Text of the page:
throughout my experience with Debian Sid (nearly a year now), at least I had three show-stoppers. One was a serious package management conflict that required manual hacks to solve. The second one was a complex Xorg breakage that required 2 hours of work to fix. and the last one was yesterday when I was unable to bootup the new installed kernel 2.6.26-1-686

Here is nice screenshot for those who have never seen Linux kernel crash. It’s rare to happen. In 4 years, I’ve only seen it once and it was due to hardware failure.

I’m not going to be defensive, but the Kernel crash you are going to see has nothing to do with the quality of the Kernel itself but it shows what can happen when distro maintainers start to mess with things 🙂

Although it’s a little bit late to blog about Mozilla Firefox v3.0, I’ll do it anyway. I’ve read some good feedback about it and personally I found to be good. Mozilla has improved many things under the hood: better web standards support, better security and lots of improvements here and there.

I can tell that this new release really do have memory management improvements. There is no frequent sky-rocketing memory consumption when watching Flash videos or visiting web sites with JScript memory leaks. They have really done a good job.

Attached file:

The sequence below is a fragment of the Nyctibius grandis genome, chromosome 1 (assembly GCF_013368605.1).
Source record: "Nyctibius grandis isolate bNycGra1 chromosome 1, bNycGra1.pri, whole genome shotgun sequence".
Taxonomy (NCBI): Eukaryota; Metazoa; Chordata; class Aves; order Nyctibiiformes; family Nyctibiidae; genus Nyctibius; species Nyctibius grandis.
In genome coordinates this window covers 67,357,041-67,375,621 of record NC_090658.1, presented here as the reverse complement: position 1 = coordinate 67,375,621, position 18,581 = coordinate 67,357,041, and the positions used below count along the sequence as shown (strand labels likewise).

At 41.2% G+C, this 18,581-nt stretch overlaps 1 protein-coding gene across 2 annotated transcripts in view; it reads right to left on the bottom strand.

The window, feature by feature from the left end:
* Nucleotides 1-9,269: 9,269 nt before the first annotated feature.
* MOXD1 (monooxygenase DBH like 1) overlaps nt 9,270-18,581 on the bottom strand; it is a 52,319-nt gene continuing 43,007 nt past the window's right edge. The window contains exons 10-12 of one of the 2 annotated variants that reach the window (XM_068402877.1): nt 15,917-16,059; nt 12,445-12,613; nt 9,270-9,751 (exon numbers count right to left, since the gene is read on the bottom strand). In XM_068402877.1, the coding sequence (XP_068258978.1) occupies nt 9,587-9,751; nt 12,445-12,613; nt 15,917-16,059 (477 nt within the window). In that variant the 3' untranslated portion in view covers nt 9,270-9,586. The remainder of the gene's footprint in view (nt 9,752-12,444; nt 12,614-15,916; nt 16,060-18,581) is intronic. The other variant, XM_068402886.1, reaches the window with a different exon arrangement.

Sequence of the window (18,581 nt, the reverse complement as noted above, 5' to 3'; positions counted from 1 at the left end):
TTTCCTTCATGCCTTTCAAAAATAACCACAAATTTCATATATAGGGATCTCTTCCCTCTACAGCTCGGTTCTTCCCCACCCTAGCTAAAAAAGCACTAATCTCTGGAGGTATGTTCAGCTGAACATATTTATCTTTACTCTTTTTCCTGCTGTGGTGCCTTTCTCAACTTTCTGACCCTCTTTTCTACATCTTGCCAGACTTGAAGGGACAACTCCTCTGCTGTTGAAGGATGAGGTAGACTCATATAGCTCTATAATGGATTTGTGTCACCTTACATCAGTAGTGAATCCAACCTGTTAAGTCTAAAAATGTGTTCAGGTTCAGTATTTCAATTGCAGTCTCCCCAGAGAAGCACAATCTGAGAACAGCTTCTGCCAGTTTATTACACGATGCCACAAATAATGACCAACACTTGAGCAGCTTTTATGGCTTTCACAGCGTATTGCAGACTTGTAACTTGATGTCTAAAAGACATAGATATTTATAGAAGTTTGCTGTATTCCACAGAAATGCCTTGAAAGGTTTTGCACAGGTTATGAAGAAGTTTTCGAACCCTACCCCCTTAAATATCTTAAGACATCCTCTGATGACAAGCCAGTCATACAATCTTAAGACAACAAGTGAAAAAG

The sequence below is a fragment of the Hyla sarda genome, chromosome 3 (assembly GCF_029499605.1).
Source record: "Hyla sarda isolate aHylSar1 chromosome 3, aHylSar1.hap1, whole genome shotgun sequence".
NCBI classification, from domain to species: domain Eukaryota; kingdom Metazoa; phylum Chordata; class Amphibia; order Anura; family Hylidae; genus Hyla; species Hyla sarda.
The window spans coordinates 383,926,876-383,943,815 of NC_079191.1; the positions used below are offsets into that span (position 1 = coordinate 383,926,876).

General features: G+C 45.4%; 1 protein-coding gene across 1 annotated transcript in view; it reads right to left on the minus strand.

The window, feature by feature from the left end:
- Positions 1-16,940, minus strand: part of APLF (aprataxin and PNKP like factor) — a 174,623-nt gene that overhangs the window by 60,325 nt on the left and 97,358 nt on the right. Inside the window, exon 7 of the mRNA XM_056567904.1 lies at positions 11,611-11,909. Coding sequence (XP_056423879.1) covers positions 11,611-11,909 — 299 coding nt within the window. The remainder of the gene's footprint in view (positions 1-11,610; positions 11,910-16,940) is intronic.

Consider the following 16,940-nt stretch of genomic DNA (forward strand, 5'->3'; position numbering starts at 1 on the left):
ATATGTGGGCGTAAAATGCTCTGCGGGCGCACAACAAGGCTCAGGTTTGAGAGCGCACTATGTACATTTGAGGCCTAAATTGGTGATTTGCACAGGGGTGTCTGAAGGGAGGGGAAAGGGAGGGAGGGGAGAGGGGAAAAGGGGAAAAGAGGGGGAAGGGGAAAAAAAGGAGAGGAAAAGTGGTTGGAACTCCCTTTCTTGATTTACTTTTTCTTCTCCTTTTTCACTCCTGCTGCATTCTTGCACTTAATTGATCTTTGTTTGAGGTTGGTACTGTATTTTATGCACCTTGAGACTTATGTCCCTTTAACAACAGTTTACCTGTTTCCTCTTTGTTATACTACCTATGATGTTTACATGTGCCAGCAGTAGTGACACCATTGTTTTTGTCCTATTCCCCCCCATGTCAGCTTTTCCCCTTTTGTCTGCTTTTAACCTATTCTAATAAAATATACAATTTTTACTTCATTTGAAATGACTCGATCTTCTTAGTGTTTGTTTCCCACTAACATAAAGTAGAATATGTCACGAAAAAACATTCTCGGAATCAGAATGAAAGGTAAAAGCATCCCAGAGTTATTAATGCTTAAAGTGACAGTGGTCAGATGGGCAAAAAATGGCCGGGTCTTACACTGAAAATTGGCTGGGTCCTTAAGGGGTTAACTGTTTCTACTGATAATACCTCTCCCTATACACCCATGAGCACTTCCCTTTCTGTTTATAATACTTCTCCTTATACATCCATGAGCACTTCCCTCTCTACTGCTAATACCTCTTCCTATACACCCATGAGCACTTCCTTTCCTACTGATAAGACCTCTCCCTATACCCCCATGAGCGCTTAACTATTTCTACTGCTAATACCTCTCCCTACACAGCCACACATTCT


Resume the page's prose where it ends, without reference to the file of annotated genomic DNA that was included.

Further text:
Also, I can confidently say that Mozilla is making Firefox not just a simple Web browser but a platform that is going to have it remarkable share in future software development (either applications relying on it as a core/engine, or web applications).

My only two remarks about it are :

1) The newly introduced Awesome Bar still need improvements, it can be overwhelming to those who have large web browser history. I’ve found that Opera 9.51 has implemented it better than Firefox 3.0; and to those who prefer the old style, they can install OldBar and have a bar similar to Firefox 2.0.

2) Bookmarks. Although Firefox 3.0 use Sqlite as a back-end to manage bookmarks, I’ve noticed browser freezing when I try to access my bookmarks. Some may not notice it but I’ve a large Database of bookmarks (~9Mb html db file). Another thing is that when I try to add a new bookmark in a new folder, either the newly added folder don’t show up in bookmarks tree or the bookmark dialog stops responding to mouse clicks. Also, I’ve found that Firefox 2.0 provides more flexibility in handling bookmarks especially drag-and-drop operations.

Actually, I’ve both Firefox 3.0 and Firefox 2.0 installed. I use only v2.0 for my daily activities. I’ll probably move to Firefox 3.1 when it get released next year.